I am currently the Education Convenor for the National Council of Women NZ, and the biannual conference is being held in Auckland in a couple of weeks’ time, where I have put myself forward for re-election. NCWNZ’s website is http://www.ncwnz.org.nz/ and their blog can be found at http://www.ncwnz.org.nz/blog-2/. They’re even on Facebook and Twitter!

Over recent years, I have been a regular contributor to the monthly newsletter The Circular. The articles were originally intended to introduce Māori language and culture to the predominantly (but not exclusively) older, Pākehā audience. Since I became Education Convenor I have also been writing about education issues. The good thing is, I know people actually read these articles, because they tell me so! (Authors always like to be read.)

So in the interests of reaching a new audience, I reproduce here my article, which was intended to give a Māori perspective on Tamaki Makau-rau/Auckland.


Our NCWNZ conference this year is to be held in Auckland – or Tāmaki makau-rau, to use its most common Māori name. As Tāmaki makau-rau is sited at a strategically important crossroads of trade routes and also has an abundance of natural resources, it has been occupied for a long period of time and by many different iwi. Correspondingly, there are many different stories and names associated with the area. “Tāmaki” is a person’s name, and different iwi have different histories of who that person was. “Makau” is a favourite, a lover or spouse; “rau” means 100 or more simply, many. So “Tāmaki makau-rau” means “Tāmaki, desired by many lovers” – a name that can refer to an ancestor, or metaphorically to the fertile lands of the area. Another name is “Tāmaki Herenga Waka” or “Tāmaki the gatherer of canoes”, referring to the number of waka that would come to the Auckland harbours. This is still the case, with Auckland’s nickname as the “City of Sails”!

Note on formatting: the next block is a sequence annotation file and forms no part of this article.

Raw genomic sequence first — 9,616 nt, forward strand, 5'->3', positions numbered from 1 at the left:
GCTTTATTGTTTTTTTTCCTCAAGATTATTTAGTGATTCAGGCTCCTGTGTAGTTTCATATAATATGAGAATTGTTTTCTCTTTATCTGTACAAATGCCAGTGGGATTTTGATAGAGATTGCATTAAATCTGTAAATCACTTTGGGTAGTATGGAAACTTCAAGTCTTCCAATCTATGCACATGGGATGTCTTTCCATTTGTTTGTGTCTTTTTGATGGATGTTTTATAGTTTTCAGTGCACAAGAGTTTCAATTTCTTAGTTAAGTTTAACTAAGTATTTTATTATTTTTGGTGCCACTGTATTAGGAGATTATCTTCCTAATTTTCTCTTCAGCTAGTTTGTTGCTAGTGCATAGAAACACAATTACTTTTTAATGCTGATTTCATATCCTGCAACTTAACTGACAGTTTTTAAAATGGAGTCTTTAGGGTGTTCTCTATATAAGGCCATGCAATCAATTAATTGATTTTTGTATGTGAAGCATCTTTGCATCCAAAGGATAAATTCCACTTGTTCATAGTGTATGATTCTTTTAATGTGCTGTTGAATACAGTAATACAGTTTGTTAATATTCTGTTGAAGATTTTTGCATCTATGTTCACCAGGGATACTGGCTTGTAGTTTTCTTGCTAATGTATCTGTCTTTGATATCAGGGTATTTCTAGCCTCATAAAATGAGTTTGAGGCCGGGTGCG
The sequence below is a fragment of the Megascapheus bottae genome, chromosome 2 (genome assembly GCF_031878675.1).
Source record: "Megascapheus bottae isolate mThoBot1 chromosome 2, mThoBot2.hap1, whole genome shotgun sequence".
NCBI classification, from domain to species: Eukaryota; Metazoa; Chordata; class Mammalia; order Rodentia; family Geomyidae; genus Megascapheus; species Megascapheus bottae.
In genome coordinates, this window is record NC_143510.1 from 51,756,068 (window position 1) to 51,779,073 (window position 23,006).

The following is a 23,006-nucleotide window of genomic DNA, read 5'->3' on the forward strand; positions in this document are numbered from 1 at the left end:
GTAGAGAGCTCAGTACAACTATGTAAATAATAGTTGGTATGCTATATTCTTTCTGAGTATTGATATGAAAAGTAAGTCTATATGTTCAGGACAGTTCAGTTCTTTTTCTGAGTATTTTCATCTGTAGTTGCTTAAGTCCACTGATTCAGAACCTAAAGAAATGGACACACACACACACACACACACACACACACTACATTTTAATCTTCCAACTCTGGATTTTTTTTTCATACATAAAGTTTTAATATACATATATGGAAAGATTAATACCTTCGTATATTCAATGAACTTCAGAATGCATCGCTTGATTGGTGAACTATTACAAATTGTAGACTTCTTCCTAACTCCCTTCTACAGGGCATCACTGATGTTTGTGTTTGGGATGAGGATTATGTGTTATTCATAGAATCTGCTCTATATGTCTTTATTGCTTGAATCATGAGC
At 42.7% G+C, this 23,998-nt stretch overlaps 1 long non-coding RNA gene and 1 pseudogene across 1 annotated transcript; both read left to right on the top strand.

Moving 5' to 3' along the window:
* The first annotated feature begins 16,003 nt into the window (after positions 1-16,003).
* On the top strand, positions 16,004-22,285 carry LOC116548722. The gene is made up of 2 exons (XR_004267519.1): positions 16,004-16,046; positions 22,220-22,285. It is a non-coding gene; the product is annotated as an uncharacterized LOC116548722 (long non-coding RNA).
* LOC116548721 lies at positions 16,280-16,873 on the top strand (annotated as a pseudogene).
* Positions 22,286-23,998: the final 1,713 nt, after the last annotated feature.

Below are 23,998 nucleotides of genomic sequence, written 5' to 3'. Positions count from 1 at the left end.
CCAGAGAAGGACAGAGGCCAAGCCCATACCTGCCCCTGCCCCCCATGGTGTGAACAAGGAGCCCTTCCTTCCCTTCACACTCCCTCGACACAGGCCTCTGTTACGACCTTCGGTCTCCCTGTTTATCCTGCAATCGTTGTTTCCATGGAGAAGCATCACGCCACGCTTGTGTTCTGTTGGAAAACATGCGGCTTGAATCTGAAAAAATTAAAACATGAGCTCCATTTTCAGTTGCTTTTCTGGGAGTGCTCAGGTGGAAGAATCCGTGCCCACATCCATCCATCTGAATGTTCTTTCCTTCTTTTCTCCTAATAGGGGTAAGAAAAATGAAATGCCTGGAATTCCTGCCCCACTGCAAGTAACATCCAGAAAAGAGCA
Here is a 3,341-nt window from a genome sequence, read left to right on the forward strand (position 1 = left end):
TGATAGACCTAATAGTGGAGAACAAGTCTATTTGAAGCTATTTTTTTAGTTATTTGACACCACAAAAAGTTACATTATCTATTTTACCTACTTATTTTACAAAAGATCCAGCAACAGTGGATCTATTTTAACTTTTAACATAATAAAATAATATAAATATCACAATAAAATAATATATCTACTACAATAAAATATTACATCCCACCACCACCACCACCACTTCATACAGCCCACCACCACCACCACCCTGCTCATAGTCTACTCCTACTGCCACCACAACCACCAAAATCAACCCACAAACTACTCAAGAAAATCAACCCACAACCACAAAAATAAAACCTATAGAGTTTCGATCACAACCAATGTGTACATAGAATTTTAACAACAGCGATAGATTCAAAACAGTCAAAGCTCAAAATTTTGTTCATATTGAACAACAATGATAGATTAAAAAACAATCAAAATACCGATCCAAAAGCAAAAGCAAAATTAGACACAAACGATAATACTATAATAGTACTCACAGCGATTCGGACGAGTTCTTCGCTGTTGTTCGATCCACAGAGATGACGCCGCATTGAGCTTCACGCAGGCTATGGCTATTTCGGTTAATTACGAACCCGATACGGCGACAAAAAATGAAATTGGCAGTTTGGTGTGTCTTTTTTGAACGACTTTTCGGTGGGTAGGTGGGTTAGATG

According to Te Ara, the NZ online encyclopedia, there are now six iwi in the wider Tāmaiki region: Ngāti Pāoa on Waiheke Island; Ngāi Tai at Maraetai; Ngāti Whātua at Ōrākei; Te Wai-o-Hua/Ngā Oho at Māngere; Ngāti Te Ata at Manukau; and Te Kawerau-a-Maki in the Waitākere Ranges. Ngāti Pāoa and Ngāti Whātua have both had their Waitangi Tribunal claims upheld for past injustices, and settlement agreements were negotiated. A further Waitangi Tribunal claim was led by Dame Ngāneko Mihinnick regarding the pollution of the Manukau Harbour, and this resulted in a statutory allowance for the consideration of Māori environmental concerns within the Resource Management Act.

In Māori tikanga there is a distinction between tangata whenua (the people of the land) and mana whenua (jurisdiction over a particular territory). Tangata whenua will often be used to refer to the Māori people as a whole, but mana whenua will specifically refer to the iwi who has authority in a particular place. For our conference in Tāmaki makau-rau, I believe that Ngāti Whātua hold mana whenua. Their historical claim to territorial authority is well outlined in a school resource on the Waitangi Tribunal website. We should therefore acknowledge that we are holding our conference on Ngāti Whātua land, enabled by their generous gifts in a previous century of land to British settlers.

Nō reira, e whakawhetai ana tātou ki te manaakitanga o Ngāti Whātua. Ngā mihi nui ki a rātou.

Suzanne Manning
NCWNZ Education Convenor

Auckland Tourism, Events and Economic Development. (2014). The story of Auckland. Retrieved from http://www.aucklandnz.com/discover/the-story-of-auckland
Tāmaki tribes. (2012). In Te Ara, Encyclopedia of New Zealand. Retrieved from http://www.teara.govt.nz/en/tamaki-tribes
Waitangi Tribunal. (n.d.) Resource kits for scholls: Orakei. Retrieved from http://www.justice.govt.nz/tribunals/waitangi-tribunal/resources/teaching-aids/resource-kits/orakei